The Diversity ROE Training Series

The stakes have never been higher when it comes to promoting and maintaining a diverse, equitable and inclusive environment. To be competitive in the 21st century, corporate leaders must be nimble in their ability to address the complex demands of a global market. To do so, corporate leaders must be able to answer a number of questions, among which are:

  • How are our company's mission, vision and values relevant within today's marketplace?
  • Who benefits in our company's economic success and how?
  • What are our business goals and objectives for diversity, equity and inclusion?

The Diversity ROE Training Series makes the case that diversity strategies are an integral component of effective human resource strategies. The primary goal of an organization’s human resources department is to ensure talent acquisition, employee development and talent retention are in alignment with the corporation’s business goals. This series redefines ‘diversity’ as an investment in human capital…not merely a training program. The following are components of the Diversity ROE Training Series:

Paid registrants, please click here to begin your journey!

Demystifying Implicit Bias

The Demystifying Implicit Bias program is the prerequisite to The Diversity ROE Training Series™. This introductory program is designed to provide businesses with a strong foundation for understanding just what the term “implicit bias” really means. Both traditional media and social media platforms are consumed with discussions about racism, sexism, ageism, and so on. It almost seems like these are unavoidable and incurable social conditions. How is it good people can harbor such hurtful biases? This discussion will define ‘implicit bias’, its pervasiveness and its impact in our social and workplace relationships.

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Business colleagues working together at a boardroom meeting

Color My World - Race in the Workplace

The business case for diversity is built upon the premise that ‘diversity’ is an asset that can yield significant benefits: creative problem solving, increased product innovation and more effective decision-making. But when it comes to the benefits of racial diversity in the workplace, the discussion can become awkward and strained.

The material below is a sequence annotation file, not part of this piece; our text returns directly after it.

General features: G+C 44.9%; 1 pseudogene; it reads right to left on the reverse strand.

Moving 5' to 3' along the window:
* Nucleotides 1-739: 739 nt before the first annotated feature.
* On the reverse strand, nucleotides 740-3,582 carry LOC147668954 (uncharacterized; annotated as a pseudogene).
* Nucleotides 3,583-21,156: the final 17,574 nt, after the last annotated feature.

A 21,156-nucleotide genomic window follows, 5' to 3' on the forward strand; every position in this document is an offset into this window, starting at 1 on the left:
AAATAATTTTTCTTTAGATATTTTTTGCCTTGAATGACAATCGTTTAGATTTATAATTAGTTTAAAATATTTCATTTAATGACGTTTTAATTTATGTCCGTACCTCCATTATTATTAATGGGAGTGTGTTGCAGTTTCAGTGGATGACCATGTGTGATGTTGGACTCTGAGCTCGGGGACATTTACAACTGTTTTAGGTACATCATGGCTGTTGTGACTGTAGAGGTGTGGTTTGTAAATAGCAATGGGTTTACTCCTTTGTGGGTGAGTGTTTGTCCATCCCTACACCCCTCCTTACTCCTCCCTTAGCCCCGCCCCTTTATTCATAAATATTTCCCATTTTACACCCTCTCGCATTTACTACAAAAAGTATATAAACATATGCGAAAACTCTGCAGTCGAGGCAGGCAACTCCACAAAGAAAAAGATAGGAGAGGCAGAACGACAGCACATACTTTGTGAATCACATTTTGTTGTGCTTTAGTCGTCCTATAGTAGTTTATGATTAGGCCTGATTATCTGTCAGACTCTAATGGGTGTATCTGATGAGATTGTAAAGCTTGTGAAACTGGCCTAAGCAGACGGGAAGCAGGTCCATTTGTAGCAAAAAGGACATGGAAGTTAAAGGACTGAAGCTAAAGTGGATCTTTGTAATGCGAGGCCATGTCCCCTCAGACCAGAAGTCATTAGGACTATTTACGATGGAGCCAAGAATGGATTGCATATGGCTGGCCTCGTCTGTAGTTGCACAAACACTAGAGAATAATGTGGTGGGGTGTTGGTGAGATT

This session explores the relevancy of EEO regulations within the context of racial history and today’s current workplace environment. Moreover, we will demonstrate that promoting an equitable, inclusive work environment is not mutually exclusive with realizing an organization's goals of productivity and profitability.

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This is a "Man’s World"...Or is it?

According to a report produced by McKinsey & Company, today’s corporate landscape reveals that while more women are holding senior leadership positions than ever before, women continue to be underrepresented at almost every level.

Researchers suggest that progress is being hampered by a phenomenon described as the “broken rung”: many women are getting stuck at entry levels, failing to attract management positions. How do companies fix this “broken rung” syndrome?

This session discusses the indicators of this syndrome and provides steps for fixing the rung’s brokenness.

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What Are Your True Colors?

Almost half of Americans surveyed (based upon a Reuters/Ipsos report released in June 2019) believe that there are specific federal protections against LGBTQ discrimination in the workplace. And while great social and political gains have been made on behalf of members of this community, many suggest significant workplace barriers still exist.

This program explores how, despite supportive state and local legislation, members of the LGBTQ community are often met with resistance and insensitivity in the work environment. Further, we will look at how companies can leverage existing legal protections, guidelines and practices to promote an equitable and inclusive environment for this vulnerable population.

Age: More Than a Number

What is ‘ageism’? Ageism is the practice of discriminating against employees based upon their age. Many are unaware of federal legislation, the Age Discrimination Employment Act (ADEA) of 1967 that defines ‘age’ as one of several protected classes within the workplace. This legal protection prohibits discrimination based upon an employee’s age. Within today’s workforce, ageism can span the spectrum: both younger and older can be vulnerable to age-based discrimination.

This session identifies characteristics and behaviors of workplace ageism and provides practical guidelines for promoting an inclusive environment where employees of all ages are acknowledged and respected for their contributions.

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